Understanding how the original manufacturing process affected preservation of Egyptian leather sandals over millennia
Ancient leather artefacts from Museo Egizio have been studied by combining optical and spectroscopic tools (SEM-EDS, XRF-RAMAN), more sensitive their surface composition, and neutron spectroscopy, able to better probe their bulk.
Leather was a common material in ancient Egypt and its manufacturing into sandals, bags, and stools responded to many daily applications. For this reason, leather-made objects were subject to hard use and harsh environmental conditions. While several ancient leather artefacts have been discovered, including the rich collection at Museo Egizio in Turin, the optimal preservation of this delicate material is still a matter of discussion and research. In particular, the structure of the organic components of leather, especially collagen, can be subject of different kinds of degradation.
As explained by Valentina Turina (Museo Egizio), “the focus of the present investigation was to study a set of leather specimens, dating around 1400 BC, fragmentary in nature and exhibiting strong crystallization and dehydration”. To characterize the deterioration process of these artefacts, a combination of several techniques was employed, including microscopy and spectroscopy techniques available at ISIS@MACH ITALIA (IM@IT), Unit University of Rome Tor Vergata, and at University of Messina, combined with Inelastic (INS) and Deep Inelastic Neutron Scattering (DINS), using the TOSCA and VESUVIO beamlines at ISIS Neutron and Muon Source, through the IM@IT Neutron Gate.
Measurements using Scanning Electron Microscopy (SEM), performed at the IM@IT in Rome, allowed a microscopic characterization of the surface of the samples. High quality images, using both backscattering and secondary electrons (figure 1) showed, among other features, sharp fractures in the fibrous material, possibly related to the dehydration process experienced by the leather sample.
Information regarding the manufacturing process of the leather artefacts, especially the tanning, was obtained using X-ray fluorescence (XRF) at the University of Messina. Valentina Venuti (University of Messina) commented that “results from XRF measurements confirmed that, depending upon different tanning techniques, different materials, including iron oxide or potassium alum, appear being deposited onto the leather surface”. Complementary details on the presence of iron oxides, tanning materials and pigments on the surface of the sample were obtained from the Raman spectra collected concurrently on the same samples.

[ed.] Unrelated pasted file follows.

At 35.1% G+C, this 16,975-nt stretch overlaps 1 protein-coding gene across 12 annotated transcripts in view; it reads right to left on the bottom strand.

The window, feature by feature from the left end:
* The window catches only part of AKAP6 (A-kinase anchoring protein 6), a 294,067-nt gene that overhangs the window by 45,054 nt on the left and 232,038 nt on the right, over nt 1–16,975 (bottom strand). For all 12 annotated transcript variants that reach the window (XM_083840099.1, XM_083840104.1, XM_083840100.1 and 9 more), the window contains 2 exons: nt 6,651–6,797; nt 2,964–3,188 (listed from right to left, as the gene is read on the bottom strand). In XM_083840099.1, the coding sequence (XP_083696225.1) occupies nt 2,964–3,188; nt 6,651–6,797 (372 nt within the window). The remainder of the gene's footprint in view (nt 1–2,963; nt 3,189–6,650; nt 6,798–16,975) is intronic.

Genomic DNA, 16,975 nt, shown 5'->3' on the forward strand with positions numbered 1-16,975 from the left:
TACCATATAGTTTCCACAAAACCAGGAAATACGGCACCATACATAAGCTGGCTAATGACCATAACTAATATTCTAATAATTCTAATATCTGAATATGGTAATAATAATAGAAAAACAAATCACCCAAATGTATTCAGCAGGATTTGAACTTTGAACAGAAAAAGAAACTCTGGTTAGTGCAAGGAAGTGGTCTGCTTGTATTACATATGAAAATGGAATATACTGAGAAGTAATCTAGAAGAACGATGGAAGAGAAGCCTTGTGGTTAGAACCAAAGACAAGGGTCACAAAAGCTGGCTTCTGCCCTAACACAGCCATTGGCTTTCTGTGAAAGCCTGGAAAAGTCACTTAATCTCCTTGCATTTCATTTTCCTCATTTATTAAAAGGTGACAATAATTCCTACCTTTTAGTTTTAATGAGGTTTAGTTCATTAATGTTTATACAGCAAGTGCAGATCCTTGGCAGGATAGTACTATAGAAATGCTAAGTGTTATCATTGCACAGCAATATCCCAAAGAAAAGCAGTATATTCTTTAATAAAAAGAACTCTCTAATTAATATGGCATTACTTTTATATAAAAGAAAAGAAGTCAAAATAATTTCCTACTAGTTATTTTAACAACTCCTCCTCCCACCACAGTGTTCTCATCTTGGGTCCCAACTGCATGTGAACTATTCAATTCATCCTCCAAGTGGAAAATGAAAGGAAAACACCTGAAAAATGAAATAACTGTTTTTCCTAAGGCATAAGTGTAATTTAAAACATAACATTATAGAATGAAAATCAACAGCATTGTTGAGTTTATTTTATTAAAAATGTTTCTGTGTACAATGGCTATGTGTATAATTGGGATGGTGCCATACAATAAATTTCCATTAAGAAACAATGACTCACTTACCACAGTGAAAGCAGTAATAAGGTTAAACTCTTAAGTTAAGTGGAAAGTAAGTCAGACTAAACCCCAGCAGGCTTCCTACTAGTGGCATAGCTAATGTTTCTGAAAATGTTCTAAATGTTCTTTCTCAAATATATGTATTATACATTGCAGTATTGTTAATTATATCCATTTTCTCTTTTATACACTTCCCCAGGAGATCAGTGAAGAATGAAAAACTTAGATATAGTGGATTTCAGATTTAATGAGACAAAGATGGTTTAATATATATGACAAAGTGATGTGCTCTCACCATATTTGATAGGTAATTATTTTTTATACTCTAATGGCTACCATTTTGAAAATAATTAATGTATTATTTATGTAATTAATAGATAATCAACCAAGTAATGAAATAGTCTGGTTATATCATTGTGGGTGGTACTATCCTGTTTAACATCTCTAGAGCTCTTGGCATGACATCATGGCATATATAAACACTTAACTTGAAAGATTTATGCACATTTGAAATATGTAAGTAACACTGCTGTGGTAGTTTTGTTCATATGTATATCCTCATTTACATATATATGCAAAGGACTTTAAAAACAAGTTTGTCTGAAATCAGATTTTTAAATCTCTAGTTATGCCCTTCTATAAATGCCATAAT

In addition, the presence of water on the sample surface, observed in the higher energy region of the Raman spectra, was investigated using neutron spectroscopies using TOSCA and VESUVIO. INS measurements on TOSCA over a series of samples showed the presence of bound water in a variety of atomic-scale environments. The analysis of the intensity of the librational mode compared to that of other vibrations associated to organic constituents gave an insight into the hydration level on the hydration level in the bulk of the samples. Finally, DINS data provided an absolute measurement of the amount of hydrogen within the samples per mass unit that will be compared to tabulated values for modern leather, so as to obtain information on the sample average hydration level in the bulk.
This study showed how integrated studies using complementary optical, light and neutron spectroscopies provide insightful and unique information on the deterioration process of ancient leather samples to pass on to the conservation experts of Museo Egizio to pinpoint the causes of dehydration and crystallization, from the atomic to the molecular scale, helping them to design better and longer lasting preservation strategies for the artefacts.
Experimental Team: Museo Egizio Turin, ISIS@MACH ITALIA – Unit University of Rome Tor Vergata, University of Messina
Link to the related publication will be included soon.